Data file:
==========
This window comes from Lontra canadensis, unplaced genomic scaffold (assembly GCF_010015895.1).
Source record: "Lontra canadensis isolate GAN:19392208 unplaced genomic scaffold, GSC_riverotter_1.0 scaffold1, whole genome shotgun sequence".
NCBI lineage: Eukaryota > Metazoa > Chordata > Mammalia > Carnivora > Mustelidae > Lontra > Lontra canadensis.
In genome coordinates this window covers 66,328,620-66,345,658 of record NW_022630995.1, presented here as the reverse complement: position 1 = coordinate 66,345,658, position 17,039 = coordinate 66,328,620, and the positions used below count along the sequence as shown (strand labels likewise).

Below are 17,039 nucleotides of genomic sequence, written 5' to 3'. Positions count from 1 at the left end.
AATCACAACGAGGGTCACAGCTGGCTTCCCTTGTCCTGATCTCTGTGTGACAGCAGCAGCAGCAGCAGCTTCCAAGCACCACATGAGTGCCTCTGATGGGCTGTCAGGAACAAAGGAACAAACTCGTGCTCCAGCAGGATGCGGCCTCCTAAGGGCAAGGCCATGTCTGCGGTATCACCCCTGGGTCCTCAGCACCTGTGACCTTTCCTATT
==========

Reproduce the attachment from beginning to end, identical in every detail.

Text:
This window comes from Lontra canadensis, unplaced genomic scaffold (assembly GCF_010015895.1).
Source record: "Lontra canadensis isolate GAN:19392208 unplaced genomic scaffold, GSC_riverotter_1.0 scaffold1, whole genome shotgun sequence".
NCBI lineage: Eukaryota > Metazoa > Chordata > Mammalia > Carnivora > Mustelidae > Lontra > Lontra canadensis.
In genome coordinates this window covers 66,328,620-66,345,658 of record NW_022630995.1, presented here as the reverse complement: position 1 = coordinate 66,345,658, position 17,039 = coordinate 66,328,620, and the positions used below count along the sequence as shown (strand labels likewise).

Below are 17,039 nucleotides of genomic sequence, written 5' to 3'. Positions count from 1 at the left end.
AATCACAACGAGGGTCACAGCTGGCTTCCCTTGTCCTGATCTCTGTGTGACAGCAGCAGCAGCAGCAGCTTCCAAGCACCACATGAGTGCCTCTGATGGGCTGTCAGGAACAAAGGAACAAACTCGTGCTCCAGCAGGATGCGGCCTCCTAAGGGCAAGGCCATGTCTGCGGTATCACCCCTGGGTCCTCAGCACCTGTGACCTTTCCTATT